Eagle Professor Wins Air Force Grant to Control Flexible Satellites

The Air Force Research Lab’s Space Solar Power Incremental Demonstrations and Research (SSPIDR) Project centers on a satellite capable of capturing solar energy in space and beaming it to precise locations on Earth, thanks to bendable hardware.
The Air Force Research Lab’s Space Solar Power Incremental Demonstrations and Research (SSPIDR) Project centers on a satellite capable of capturing solar energy in space and beaming it to precise locations on Earth, thanks to bendable hardware. A project led by Dr. Riccardo Bevilacqua on Embry-Riddle’s Daytona Beach Campus seeks to develop similarly adaptable satellite parts. (Photo: Kirtland Public Affairs)

Dr. Riccardo Bevilacqua, Aerospace Engineering professor at Embry-Riddle Aeronautical University, is on a mission. His goal: enable flexible spacecraft, equipped with either mounting appendages or large membranes, to autonomously control their motion, in-orbit.

Riccardo Bevilacqua
Dr. Riccardo Bevilacqua, Aerospace Engineering professor (Photo: Embry-Riddle/Daryl Labello)

The three-year project, funded by a $450,000 Air Force Office of Scientific Research grant, could yield a variety of applications upon its completion — repairing damaged satellites, for one, deploying solar sails, and supporting future missions such as the Air Force Space Solar Power Incremental Demonstrations and Research.

“We will create new control and estimation methodologies able to control a spacecraft with flexible systems,” Bevilacqua said. “We will also use robotics systems in the Advanced Autonomous Multiple Spacecraft Laboratory to test some of our algorithms.”

In the first year of research, Bevilacqua will develop and modify spacecraft simulators to add flexible appendages. Experimentation on those simulators, including a 3D-printed mockup of a mini satellite, or CubeSat, will take place in year two. Finally, in year three, laboratory testing will occur, along with application for launch of the CubeSat, under NASA’s CubeSat Launch Initiative.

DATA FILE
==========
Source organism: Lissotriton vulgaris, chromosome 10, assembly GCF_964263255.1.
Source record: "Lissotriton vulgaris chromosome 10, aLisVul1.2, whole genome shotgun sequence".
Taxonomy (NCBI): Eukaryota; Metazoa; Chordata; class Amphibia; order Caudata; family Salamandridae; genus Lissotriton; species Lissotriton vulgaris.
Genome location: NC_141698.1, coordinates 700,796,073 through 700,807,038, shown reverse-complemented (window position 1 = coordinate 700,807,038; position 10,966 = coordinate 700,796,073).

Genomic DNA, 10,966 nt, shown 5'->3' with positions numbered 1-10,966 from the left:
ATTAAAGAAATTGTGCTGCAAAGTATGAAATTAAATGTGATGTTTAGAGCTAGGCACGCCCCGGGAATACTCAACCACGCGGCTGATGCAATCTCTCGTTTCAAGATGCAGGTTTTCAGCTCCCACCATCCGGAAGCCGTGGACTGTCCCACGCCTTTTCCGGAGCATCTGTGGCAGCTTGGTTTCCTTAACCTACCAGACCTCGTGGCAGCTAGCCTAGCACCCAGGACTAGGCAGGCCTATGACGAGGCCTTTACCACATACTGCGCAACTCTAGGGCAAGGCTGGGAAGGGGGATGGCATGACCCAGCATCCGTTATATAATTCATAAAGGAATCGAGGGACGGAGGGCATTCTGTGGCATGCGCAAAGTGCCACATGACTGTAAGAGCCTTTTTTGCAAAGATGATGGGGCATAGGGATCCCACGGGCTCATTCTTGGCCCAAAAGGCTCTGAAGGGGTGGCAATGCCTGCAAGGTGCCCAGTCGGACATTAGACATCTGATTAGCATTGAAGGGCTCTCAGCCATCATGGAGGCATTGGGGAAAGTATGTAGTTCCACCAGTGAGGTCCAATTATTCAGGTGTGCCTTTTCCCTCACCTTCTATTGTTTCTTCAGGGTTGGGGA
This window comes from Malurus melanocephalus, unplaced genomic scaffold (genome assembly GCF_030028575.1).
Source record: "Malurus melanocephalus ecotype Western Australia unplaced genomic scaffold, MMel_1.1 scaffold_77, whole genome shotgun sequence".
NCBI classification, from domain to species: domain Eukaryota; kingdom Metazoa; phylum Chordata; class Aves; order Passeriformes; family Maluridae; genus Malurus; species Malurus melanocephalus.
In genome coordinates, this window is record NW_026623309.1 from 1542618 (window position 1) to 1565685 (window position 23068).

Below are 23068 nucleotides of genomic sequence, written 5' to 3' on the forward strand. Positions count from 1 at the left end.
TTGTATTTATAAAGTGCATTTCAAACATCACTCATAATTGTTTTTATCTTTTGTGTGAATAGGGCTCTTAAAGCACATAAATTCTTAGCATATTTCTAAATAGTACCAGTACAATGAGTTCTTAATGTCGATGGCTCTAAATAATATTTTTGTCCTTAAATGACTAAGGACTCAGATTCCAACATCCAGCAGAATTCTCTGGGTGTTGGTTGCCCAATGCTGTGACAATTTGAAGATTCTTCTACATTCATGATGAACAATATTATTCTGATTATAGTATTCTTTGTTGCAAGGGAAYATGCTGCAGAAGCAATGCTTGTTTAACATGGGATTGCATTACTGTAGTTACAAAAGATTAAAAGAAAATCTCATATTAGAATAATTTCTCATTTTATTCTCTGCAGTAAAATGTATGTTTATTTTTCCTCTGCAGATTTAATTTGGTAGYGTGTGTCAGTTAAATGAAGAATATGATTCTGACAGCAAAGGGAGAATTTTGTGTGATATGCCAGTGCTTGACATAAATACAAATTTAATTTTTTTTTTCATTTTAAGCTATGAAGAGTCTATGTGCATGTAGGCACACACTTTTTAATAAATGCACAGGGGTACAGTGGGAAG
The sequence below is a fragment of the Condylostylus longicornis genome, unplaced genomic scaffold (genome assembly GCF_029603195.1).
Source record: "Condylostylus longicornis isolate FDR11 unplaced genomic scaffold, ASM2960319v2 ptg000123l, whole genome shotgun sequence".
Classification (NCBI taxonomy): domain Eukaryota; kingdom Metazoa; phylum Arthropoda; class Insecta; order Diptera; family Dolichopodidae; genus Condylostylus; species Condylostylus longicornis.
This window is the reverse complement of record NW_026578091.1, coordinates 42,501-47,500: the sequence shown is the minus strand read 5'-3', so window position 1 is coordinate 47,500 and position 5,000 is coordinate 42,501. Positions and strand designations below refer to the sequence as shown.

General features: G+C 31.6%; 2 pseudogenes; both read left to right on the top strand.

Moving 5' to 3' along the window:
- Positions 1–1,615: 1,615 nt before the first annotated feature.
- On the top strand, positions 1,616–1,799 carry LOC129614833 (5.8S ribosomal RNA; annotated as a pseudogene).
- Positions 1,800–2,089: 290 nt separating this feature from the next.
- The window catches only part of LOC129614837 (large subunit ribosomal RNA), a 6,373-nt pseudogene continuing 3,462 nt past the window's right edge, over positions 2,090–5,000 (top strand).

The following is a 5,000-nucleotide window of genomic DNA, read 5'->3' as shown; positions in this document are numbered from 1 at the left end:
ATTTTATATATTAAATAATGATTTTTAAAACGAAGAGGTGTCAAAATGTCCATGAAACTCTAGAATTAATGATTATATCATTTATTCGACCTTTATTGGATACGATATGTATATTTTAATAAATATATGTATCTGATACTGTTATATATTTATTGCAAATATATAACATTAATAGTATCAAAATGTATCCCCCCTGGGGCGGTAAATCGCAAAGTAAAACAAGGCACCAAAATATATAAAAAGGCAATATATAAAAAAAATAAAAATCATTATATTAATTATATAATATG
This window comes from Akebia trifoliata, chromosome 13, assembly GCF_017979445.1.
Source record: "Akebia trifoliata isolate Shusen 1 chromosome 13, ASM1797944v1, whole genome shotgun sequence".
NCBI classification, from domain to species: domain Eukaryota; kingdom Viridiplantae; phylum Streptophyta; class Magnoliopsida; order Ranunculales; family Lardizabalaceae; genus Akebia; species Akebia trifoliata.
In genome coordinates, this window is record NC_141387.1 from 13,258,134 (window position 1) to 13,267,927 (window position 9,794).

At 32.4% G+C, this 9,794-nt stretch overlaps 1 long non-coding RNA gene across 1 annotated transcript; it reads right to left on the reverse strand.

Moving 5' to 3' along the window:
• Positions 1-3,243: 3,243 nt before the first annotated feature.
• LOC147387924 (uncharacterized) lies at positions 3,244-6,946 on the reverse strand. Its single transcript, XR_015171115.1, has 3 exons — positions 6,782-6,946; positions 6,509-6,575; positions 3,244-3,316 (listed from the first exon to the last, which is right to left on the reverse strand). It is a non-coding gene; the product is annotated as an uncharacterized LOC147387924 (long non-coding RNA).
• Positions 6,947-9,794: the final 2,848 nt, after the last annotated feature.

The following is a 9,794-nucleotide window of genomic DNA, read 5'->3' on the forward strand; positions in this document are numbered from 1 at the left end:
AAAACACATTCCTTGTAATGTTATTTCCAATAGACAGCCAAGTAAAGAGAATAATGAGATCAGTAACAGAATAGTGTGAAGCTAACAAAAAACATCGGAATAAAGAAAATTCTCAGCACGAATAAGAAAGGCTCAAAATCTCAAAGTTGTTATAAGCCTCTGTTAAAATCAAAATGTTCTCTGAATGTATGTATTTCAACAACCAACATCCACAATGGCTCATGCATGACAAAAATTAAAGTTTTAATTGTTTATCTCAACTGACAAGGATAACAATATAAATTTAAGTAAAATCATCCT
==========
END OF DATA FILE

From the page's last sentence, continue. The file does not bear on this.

One Ph.D. student and several undergraduates will also assist Bevilacqua in his research and development. Pol Fontdegloria, a junior majoring in Aerospace Engineering with a double-minor in Computer-Aided Design and Manufacturing, and Applied Mathematics, sees this project as a gateway toward the start of his career in the space industry.

Pol Fontdegloria
Junior Pol Fontdegloria is playing a hands-on role in the research, designing and building spacecraft simulator prototypes. (Photo: Pol Fontdegloria

“Already, I have gained a lot of knowledge about how to work in a professional environment,” Fontdegloria said. “I always try to push myself into doing the best I can, and I believe working with Dr. Bevilacqua and his team will help shape me into a better engineer.”

Fontdegloria will work on the design and construction of the spacecraft simulator prototypes, which aim to imitate the conditions of space in a two-dimensional, low-friction environment.